Published in 1915, Spoon River Anthology by Edgar Lee Masters presents the life histories of the residents of a small town through a series of free verse poems representing epitaphs on their tombstones. These epitaphs reveal the secret thoughts, hopes, dreams, and fears of the town residents and the relationships they formed and broke.
The epitaph-poem "Many Soldiers" represents a collective experience and thoughts of the male residents of Spoon River who served in the military. The poem presents a man versus nature conflict, with nature victorious over the aspirations and struggles of human civilization. Consisting of twenty-three lines, the poem can be read as having two parts.
In the first part of the poem, the soldiers refer to the ideals of patriotism and service that inspired them to join the military:
The idea danced before us as a flag:
The sound of martial music;
The thrill of carrying a gun;
Advancement in the world on coming home...
Through the patriotic symbol of the American flag, a related style of music, and the promised excitement of war, the soldiers believed they were fulfilling their duty. They also hoped that military service would benefit their civilian careers. The narration uses words such as “glory,” “wrath,” “foes,” and “dream” to convey the emotional depths of the soldiers’ beliefs.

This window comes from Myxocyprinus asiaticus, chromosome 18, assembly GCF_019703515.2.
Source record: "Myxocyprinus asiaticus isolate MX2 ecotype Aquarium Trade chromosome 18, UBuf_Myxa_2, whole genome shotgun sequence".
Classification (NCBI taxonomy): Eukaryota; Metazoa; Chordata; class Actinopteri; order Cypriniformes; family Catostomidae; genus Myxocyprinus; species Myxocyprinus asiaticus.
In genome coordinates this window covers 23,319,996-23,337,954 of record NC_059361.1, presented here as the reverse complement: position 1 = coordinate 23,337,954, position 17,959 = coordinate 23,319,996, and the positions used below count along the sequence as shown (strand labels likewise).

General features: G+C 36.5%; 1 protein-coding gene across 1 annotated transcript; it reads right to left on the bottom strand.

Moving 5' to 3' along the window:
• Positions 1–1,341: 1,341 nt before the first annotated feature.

However, the soldiers learned they were responding to external symbols and promises that were “shining before us / They were not the power behind us.” Instead, the true power “was the Almighty hand of Life,” the power of fire and water. Nature, not man, is the true mover of the world.
The poem then makes a significant change in tone and word choice with the twelfth line: “Do you remember the iron band...?” The narration shifts from patriotism and ideals to a reminiscence about how the blacksmith placed the iron band around an oak tree so Janet Bennet could sit in a hammock and read. These section provides a peaceful image of the safe, small-town life.
However, nature proves itself stronger than human ideals. The soldiers ask the residents (and each other) if they also remember
And that growing tree at last
Sundered the iron band?
Unlike humans, the growing tree is not self-aware but merely enacts the power of life:
But not a cell in all the tree
Knew aught save that it thrilled with life,
Nor cared because the hammock fell
In the dust with Milton’s Poems.
With these closing lines, the soldiers arrive at their personal realization of the “ashes to ashes, dust to dust” phrasing from the Burial Service. War is the work of man, but life is the work of nature.
In the end, nature is stronger than human civilization and will survive after a society falls and its created works crumble into dust.